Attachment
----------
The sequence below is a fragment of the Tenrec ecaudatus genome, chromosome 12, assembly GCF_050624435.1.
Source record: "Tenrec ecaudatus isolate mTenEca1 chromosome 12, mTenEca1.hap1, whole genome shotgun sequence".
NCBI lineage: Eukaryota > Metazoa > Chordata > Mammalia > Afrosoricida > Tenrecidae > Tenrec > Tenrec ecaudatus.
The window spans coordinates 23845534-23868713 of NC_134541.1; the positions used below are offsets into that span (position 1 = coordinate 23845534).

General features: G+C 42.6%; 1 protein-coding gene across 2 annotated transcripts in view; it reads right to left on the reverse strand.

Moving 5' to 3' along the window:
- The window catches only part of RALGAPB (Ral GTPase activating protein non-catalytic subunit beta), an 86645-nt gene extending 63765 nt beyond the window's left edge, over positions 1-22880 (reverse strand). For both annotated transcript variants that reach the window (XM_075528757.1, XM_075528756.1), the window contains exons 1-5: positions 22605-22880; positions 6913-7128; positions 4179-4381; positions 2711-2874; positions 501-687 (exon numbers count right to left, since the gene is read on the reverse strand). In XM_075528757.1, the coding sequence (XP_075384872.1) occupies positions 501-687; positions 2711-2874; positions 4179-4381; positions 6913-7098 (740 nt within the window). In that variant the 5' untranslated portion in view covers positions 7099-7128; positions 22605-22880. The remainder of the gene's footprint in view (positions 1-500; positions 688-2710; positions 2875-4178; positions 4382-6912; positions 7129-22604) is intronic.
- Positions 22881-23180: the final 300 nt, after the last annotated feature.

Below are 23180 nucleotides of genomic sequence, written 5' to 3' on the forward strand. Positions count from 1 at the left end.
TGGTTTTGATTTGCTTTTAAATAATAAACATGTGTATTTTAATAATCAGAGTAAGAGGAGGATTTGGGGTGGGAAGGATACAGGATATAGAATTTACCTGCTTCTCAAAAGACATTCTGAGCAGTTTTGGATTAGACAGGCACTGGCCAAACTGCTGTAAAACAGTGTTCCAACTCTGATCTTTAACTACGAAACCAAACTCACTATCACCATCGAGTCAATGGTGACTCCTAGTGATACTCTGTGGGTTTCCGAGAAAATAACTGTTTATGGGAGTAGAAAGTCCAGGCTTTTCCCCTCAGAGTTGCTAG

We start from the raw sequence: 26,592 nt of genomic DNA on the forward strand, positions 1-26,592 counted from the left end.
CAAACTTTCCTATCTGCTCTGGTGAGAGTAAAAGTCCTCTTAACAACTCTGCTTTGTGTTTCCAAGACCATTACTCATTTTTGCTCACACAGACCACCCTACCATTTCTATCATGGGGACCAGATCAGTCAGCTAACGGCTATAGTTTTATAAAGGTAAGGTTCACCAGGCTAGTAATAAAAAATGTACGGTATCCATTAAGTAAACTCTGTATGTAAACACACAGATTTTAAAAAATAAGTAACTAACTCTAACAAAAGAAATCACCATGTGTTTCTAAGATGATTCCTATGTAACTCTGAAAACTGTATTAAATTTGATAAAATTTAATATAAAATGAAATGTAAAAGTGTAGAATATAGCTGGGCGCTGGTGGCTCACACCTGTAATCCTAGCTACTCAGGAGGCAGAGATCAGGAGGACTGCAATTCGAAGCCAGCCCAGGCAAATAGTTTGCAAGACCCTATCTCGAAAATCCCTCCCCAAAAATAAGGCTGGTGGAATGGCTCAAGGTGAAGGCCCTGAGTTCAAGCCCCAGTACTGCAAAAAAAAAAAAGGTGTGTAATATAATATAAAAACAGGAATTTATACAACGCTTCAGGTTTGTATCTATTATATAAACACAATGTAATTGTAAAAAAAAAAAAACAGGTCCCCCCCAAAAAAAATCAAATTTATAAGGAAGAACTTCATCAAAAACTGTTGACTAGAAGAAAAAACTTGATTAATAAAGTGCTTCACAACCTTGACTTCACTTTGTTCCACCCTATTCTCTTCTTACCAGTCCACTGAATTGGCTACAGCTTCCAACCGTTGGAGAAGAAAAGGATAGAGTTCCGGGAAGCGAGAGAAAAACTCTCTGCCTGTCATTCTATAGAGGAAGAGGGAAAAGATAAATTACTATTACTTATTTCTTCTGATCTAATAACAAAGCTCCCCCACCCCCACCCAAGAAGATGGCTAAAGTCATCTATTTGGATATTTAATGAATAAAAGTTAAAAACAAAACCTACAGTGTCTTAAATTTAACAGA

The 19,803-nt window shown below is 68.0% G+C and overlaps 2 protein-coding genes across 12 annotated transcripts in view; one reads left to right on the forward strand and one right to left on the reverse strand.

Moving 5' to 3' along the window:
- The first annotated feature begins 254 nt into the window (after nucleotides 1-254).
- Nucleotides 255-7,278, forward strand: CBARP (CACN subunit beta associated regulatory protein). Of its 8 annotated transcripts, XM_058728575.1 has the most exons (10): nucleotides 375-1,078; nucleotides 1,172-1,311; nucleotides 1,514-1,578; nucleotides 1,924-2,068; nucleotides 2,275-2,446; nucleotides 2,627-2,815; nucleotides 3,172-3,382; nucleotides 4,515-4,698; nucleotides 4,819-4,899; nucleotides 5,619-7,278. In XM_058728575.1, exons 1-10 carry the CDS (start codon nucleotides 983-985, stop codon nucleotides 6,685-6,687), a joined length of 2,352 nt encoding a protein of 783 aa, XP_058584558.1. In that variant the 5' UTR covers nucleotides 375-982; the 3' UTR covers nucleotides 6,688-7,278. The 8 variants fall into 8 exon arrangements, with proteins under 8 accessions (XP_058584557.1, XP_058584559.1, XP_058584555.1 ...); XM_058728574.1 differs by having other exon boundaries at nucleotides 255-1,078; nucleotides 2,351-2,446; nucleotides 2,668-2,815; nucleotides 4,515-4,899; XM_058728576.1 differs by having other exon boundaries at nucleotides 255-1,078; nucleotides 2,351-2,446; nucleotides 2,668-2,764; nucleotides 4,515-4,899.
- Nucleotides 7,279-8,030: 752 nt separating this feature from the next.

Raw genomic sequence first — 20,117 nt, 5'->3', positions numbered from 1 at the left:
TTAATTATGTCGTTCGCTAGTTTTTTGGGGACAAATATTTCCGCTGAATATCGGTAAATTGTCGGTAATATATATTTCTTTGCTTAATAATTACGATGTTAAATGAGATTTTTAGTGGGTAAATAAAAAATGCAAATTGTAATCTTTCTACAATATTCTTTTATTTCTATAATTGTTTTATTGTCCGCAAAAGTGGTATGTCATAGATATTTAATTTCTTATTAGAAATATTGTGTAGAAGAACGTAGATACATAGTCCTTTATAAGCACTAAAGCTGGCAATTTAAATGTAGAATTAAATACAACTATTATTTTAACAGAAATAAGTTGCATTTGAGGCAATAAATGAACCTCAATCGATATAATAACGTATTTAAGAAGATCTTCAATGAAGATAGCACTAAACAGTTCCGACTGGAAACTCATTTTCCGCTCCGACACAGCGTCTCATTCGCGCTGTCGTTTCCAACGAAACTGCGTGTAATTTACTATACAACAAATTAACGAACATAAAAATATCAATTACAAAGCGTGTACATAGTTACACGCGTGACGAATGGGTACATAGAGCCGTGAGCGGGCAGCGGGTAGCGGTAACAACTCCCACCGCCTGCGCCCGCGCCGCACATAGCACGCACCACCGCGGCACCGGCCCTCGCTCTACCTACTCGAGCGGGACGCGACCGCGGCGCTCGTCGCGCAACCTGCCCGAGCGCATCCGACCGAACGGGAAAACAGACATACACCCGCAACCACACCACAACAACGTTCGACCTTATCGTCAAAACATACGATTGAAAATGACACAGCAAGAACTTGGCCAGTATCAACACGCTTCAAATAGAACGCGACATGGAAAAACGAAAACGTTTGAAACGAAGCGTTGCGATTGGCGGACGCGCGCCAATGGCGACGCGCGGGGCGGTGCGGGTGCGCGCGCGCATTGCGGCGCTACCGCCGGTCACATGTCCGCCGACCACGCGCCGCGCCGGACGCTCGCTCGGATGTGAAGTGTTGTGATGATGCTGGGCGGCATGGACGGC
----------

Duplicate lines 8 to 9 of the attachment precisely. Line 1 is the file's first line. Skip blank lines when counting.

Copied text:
- Positions 22881-23180: the final 300 nt, after the last annotated feature.

Below are 23180 nucleotides of genomic sequence, written 5' to 3' on the forward strand. Positions count from 1 at the left end.